stingray2112

    Joined:
    Aug 7, 2007
    Location:
    Mechanicsville, Virginia
    I personally love it. One of my older guitar players and I play acoustic guitars in duo. It's fun stuff!
     
  7. N.F.A.

    N.F.A. Supporting Member

    Joined:
    Jun 25, 2009
    Location:
    In a blue funk
    Never played bass in a duo. Used to play guitar or bouzouki in a duo, with a really good flautist/french horn player. It was lots of fun and went over very well with audiences. We were making it all up as we went along too!
     
  8. powderfinger

    powderfinger

    Joined:
    Feb 24, 2009
    I worked *for* a duo once, as the *utility man*. It was these 2 guys (acoustic folk duo) who thought they were the next coming of Simon and Garfunkel, cept both of them thought they were Simon, and neither wanted to be releaged to Garfunkel status. They constantly bitched and moaned at each other. It was a maddening experience.

    I was on it this for the cash, mind you, and I really didnt do that much. I played some acoustic bass, keyboard on a couple songs, chimes, noise makers, blah blah. Eventually they hired a drummer, and I was going to play bass full-time. However, I had made up my mind to quit and was on my way early to rehearsal to tell the duo. I had told the keyboardist that I think the 2 of them had a bromance gone bad, going on.

    Well, when I walked into the studio, I saw something much more intense than a bromance.... let's just say it was Cinemax worthy, and it was happening on top of the bench I sat on while playing/recording. I immediately made like the wind and blew the joint!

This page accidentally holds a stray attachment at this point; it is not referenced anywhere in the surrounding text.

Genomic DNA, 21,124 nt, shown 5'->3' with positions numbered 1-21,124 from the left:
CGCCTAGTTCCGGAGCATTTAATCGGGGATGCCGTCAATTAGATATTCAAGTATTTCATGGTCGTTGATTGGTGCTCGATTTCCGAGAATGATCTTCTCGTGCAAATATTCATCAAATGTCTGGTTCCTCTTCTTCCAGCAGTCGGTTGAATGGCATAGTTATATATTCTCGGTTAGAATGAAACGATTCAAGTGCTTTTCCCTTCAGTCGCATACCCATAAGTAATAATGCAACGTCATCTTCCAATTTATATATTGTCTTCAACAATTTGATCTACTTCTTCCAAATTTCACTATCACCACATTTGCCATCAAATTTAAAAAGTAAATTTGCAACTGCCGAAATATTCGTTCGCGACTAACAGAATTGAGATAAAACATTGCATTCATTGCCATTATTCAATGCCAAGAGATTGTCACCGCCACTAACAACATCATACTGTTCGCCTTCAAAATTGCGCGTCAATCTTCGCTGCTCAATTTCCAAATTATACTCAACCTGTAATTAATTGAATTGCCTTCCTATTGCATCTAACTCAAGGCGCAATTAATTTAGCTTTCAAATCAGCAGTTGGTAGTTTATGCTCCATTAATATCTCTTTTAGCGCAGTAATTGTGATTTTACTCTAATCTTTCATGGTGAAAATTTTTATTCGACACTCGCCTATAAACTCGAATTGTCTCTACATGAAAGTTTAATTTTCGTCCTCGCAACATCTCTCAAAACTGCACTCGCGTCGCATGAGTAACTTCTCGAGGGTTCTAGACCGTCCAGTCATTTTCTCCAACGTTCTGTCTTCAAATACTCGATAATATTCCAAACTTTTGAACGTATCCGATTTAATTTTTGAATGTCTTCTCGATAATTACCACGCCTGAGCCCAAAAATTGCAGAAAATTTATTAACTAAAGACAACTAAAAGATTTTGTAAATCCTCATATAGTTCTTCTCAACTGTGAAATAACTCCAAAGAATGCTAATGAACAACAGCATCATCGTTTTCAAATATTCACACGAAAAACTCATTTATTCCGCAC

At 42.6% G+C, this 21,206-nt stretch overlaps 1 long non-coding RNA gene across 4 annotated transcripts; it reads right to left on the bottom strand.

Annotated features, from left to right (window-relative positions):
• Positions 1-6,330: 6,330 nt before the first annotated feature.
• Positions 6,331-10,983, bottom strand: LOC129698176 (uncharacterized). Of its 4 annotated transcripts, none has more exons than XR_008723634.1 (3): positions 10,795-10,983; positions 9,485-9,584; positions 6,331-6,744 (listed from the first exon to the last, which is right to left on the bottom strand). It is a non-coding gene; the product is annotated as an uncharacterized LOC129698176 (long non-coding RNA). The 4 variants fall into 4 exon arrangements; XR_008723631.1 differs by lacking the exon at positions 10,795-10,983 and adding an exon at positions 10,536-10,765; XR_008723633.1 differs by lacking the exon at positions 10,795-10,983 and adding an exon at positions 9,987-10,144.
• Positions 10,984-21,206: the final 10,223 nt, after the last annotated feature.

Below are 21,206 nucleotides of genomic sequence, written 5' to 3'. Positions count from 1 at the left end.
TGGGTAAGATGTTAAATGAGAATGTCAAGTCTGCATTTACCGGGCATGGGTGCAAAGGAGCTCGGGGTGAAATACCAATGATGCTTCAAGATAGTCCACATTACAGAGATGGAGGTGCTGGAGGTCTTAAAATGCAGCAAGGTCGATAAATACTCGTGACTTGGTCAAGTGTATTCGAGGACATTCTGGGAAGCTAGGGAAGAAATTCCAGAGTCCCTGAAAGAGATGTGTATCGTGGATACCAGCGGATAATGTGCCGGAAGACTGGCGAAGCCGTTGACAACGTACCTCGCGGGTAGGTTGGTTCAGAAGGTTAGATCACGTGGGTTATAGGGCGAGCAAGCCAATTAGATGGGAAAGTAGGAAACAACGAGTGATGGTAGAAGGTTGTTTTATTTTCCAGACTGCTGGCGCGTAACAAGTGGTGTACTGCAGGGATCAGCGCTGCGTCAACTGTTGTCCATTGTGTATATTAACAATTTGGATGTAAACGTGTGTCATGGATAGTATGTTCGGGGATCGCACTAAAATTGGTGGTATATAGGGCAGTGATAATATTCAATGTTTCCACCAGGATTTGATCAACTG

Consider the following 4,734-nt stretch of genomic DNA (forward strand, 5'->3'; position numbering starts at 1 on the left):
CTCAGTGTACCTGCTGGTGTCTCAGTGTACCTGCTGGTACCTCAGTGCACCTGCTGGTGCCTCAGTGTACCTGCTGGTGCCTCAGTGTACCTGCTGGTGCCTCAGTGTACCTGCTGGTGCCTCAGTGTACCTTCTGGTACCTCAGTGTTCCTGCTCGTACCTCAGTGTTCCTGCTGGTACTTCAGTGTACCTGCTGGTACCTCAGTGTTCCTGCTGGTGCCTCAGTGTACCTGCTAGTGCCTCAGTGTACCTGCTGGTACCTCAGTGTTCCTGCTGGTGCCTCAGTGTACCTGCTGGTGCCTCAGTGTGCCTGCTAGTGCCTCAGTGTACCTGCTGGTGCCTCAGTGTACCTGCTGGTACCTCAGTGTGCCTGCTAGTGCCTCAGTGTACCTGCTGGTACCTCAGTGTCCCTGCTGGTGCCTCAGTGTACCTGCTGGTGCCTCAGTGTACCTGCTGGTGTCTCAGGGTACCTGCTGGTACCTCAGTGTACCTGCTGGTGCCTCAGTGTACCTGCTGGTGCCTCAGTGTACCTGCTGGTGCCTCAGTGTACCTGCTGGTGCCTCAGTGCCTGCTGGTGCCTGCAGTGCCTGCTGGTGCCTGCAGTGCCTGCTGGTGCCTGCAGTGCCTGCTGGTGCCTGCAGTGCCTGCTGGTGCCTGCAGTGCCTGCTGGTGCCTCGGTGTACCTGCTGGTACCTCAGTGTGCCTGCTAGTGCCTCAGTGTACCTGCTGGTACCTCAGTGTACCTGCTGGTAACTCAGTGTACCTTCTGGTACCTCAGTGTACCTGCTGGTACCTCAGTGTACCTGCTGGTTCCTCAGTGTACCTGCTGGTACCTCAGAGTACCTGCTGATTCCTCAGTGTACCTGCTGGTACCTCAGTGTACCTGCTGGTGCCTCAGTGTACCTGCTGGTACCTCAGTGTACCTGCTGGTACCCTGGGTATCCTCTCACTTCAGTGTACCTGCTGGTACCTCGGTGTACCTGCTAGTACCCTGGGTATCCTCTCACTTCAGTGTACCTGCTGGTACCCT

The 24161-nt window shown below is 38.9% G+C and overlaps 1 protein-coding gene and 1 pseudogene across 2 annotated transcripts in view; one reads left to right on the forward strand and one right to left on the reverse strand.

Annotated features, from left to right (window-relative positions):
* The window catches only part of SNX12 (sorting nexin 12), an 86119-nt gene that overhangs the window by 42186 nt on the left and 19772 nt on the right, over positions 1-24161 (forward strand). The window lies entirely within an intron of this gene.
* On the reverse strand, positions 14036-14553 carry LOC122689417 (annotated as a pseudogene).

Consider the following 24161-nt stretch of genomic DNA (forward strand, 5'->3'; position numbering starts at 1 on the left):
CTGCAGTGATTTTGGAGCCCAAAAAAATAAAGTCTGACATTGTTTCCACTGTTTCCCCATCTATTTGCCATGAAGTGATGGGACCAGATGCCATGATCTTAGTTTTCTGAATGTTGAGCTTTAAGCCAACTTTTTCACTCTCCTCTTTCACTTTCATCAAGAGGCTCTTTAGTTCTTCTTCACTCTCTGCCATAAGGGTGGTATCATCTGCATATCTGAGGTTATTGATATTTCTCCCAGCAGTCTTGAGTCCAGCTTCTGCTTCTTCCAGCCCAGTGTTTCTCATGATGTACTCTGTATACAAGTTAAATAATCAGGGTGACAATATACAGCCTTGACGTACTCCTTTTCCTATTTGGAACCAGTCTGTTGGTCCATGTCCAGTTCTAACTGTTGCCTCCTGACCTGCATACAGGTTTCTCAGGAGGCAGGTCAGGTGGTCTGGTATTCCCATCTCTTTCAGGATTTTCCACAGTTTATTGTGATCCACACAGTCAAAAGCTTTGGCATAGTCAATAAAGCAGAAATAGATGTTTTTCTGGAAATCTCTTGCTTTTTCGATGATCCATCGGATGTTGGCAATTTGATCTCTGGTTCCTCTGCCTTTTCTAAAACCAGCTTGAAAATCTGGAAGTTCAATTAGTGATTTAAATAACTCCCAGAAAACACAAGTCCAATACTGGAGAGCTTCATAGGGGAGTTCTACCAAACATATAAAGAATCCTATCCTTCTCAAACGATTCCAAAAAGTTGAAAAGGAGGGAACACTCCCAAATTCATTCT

9. Muttleybass

    Muttleybass

    Joined:
    Jun 7, 2011
    Location:
    Vancouver, BC
    The most money I ever made was in a duo. Me on bass, a guitarist, both sang and did harmonies, with a Dr. Rhythm and tracks on cassette. We also had a Roland drum unit with a foot pedal. Ol' Roland was always on time, never noodled between songs, never got drunk and fell off a stage, no meter issues, was never too loud...

    Did a New Years gig six hours away in my wife's Chevette with a Peavey Satellite system (two little speakers that slid into a sub), I went direct... we got $1600 in 1987. The only expense was $60 in gas. $800 each. A frikkin' fortune back then. Averaged $300 - $400 a week each. Did it for two years.

    Less drama, less gear, more money, easier to get gigs... You get pretty tight after a while playing with a drum machine.

    I did miss the excitement of a live drummer after a while tho'.
     
  10. Raymeous

    Raymeous

    Joined:
    Jul 2, 2010
    Location:
    San Diego
    Does an acoustic trio count? Kinda?

    I did an acoustic coffee shop gig with a friend of mine when he wanted to try out some of his new material in front of an audience. So it was vocals/acoustic guitars +6 string electric bass (me) + Djembe and extras. Simple and sweet, with a lot less drama and load times. I also got to push myself a bit when trying to figure out how to do the bass lines while covering the important melody bits from the CD's piano and guitar stuff. It was a lot of fun, plus the coffee had me :hyper:

    Enjoy your duo!
     

Share This Page